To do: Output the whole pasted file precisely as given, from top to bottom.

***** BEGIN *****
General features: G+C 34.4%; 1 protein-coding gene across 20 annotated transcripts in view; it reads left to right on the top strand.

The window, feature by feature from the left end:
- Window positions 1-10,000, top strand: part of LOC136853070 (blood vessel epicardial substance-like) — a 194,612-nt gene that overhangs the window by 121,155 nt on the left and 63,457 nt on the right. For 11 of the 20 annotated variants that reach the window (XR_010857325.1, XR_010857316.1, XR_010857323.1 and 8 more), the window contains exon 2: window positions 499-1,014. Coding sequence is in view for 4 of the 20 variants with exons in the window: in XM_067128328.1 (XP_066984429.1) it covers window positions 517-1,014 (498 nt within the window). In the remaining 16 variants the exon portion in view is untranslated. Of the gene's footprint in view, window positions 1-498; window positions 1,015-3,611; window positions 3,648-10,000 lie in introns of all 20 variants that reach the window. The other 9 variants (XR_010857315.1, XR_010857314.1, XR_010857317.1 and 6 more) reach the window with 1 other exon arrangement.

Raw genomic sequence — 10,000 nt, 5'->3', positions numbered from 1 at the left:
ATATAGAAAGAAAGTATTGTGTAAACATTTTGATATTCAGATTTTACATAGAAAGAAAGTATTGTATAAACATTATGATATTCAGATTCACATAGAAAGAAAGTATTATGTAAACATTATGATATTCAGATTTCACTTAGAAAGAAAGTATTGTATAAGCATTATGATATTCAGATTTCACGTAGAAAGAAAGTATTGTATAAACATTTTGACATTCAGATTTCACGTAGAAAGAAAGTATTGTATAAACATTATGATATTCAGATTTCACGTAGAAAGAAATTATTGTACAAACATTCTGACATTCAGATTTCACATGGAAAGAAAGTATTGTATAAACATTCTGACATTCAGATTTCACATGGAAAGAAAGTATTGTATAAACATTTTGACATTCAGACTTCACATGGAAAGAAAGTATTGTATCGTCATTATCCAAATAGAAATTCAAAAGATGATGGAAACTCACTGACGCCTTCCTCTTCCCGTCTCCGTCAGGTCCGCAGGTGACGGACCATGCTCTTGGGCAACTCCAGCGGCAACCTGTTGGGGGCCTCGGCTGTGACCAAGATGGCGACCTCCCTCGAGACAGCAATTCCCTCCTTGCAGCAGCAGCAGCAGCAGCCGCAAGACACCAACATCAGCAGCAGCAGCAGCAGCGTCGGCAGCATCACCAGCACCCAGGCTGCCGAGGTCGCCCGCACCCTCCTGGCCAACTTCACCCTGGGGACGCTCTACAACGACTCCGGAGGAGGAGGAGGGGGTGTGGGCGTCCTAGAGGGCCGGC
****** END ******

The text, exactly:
General features: G+C 34.4%; 1 protein-coding gene across 20 annotated transcripts in view; it reads left to right on the top strand.

The window, feature by feature from the left end:
- Window positions 1-10,000, top strand: part of LOC136853070 (blood vessel epicardial substance-like) — a 194,612-nt gene that overhangs the window by 121,155 nt on the left and 63,457 nt on the right. For 11 of the 20 annotated variants that reach the window (XR_010857325.1, XR_010857316.1, XR_010857323.1 and 8 more), the window contains exon 2: window positions 499-1,014. Coding sequence is in view for 4 of the 20 variants with exons in the window: in XM_067128328.1 (XP_066984429.1) it covers window positions 517-1,014 (498 nt within the window). In the remaining 16 variants the exon portion in view is untranslated. Of the gene's footprint in view, window positions 1-498; window positions 1,015-3,611; window positions 3,648-10,000 lie in introns of all 20 variants that reach the window. The other 9 variants (XR_010857315.1, XR_010857314.1, XR_010857317.1 and 6 more) reach the window with 1 other exon arrangement.

Raw genomic sequence — 10,000 nt, 5'->3', positions numbered from 1 at the left:
ATATAGAAAGAAAGTATTGTGTAAACATTTTGATATTCAGATTTTACATAGAAAGAAAGTATTGTATAAACATTATGATATTCAGATTCACATAGAAAGAAAGTATTATGTAAACATTATGATATTCAGATTTCACTTAGAAAGAAAGTATTGTATAAGCATTATGATATTCAGATTTCACGTAGAAAGAAAGTATTGTATAAACATTTTGACATTCAGATTTCACGTAGAAAGAAAGTATTGTATAAACATTATGATATTCAGATTTCACGTAGAAAGAAATTATTGTACAAACATTCTGACATTCAGATTTCACATGGAAAGAAAGTATTGTATAAACATTCTGACATTCAGATTTCACATGGAAAGAAAGTATTGTATAAACATTTTGACATTCAGACTTCACATGGAAAGAAAGTATTGTATCGTCATTATCCAAATAGAAATTCAAAAGATGATGGAAACTCACTGACGCCTTCCTCTTCCCGTCTCCGTCAGGTCCGCAGGTGACGGACCATGCTCTTGGGCAACTCCAGCGGCAACCTGTTGGGGGCCTCGGCTGTGACCAAGATGGCGACCTCCCTCGAGACAGCAATTCCCTCCTTGCAGCAGCAGCAGCAGCAGCCGCAAGACACCAACATCAGCAGCAGCAGCAGCAGCGTCGGCAGCATCACCAGCACCCAGGCTGCCGAGGTCGCCCGCACCCTCCTGGCCAACTTCACCCTGGGGACGCTCTACAACGACTCCGGAGGAGGAGGAGGGGGTGTGGGCGTCCTAGAGGGCCGGC